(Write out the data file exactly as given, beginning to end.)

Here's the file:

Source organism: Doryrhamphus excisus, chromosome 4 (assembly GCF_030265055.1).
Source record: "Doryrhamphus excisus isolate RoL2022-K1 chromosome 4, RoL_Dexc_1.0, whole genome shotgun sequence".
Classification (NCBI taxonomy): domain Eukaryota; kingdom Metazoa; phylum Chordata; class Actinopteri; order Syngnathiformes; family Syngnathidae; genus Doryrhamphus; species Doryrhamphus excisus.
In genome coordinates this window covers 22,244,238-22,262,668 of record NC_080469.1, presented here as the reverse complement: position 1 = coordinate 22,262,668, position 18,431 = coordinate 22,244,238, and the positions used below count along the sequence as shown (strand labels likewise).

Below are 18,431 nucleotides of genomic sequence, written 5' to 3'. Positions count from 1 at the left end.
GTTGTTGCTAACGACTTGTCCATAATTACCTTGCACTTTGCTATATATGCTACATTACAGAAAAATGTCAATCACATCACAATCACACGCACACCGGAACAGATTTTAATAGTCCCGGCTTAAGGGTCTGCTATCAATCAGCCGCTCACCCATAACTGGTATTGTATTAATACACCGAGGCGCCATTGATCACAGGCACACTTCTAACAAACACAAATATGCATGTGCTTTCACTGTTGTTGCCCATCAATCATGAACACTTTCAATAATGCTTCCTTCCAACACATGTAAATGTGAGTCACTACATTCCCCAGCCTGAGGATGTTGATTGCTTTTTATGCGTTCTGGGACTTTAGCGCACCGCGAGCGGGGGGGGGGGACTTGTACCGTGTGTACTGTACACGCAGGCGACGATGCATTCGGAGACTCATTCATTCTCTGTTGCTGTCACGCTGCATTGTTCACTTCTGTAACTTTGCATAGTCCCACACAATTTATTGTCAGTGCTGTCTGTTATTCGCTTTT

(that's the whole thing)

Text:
Source organism: Doryrhamphus excisus, chromosome 4 (assembly GCF_030265055.1).
Source record: "Doryrhamphus excisus isolate RoL2022-K1 chromosome 4, RoL_Dexc_1.0, whole genome shotgun sequence".
Classification (NCBI taxonomy): domain Eukaryota; kingdom Metazoa; phylum Chordata; class Actinopteri; order Syngnathiformes; family Syngnathidae; genus Doryrhamphus; species Doryrhamphus excisus.
In genome coordinates this window covers 22,244,238-22,262,668 of record NC_080469.1, presented here as the reverse complement: position 1 = coordinate 22,262,668, position 18,431 = coordinate 22,244,238, and the positions used below count along the sequence as shown (strand labels likewise).

Below are 18,431 nucleotides of genomic sequence, written 5' to 3'. Positions count from 1 at the left end.
GTTGTTGCTAACGACTTGTCCATAATTACCTTGCACTTTGCTATATATGCTACATTACAGAAAAATGTCAATCACATCACAATCACACGCACACCGGAACAGATTTTAATAGTCCCGGCTTAAGGGTCTGCTATCAATCAGCCGCTCACCCATAACTGGTATTGTATTAATACACCGAGGCGCCATTGATCACAGGCACACTTCTAACAAACACAAATATGCATGTGCTTTCACTGTTGTTGCCCATCAATCATGAACACTTTCAATAATGCTTCCTTCCAACACATGTAAATGTGAGTCACTACATTCCCCAGCCTGAGGATGTTGATTGCTTTTTATGCGTTCTGGGACTTTAGCGCACCGCGAGCGGGGGGGGGGGACTTGTACCGTGTGTACTGTACACGCAGGCGACGATGCATTCGGAGACTCATTCATTCTCTGTTGCTGTCACGCTGCATTGTTCACTTCTGTAACTTTGCATAGTCCCACACAATTTATTGTCAGTGCTGTCTGTTATTCGCTTTT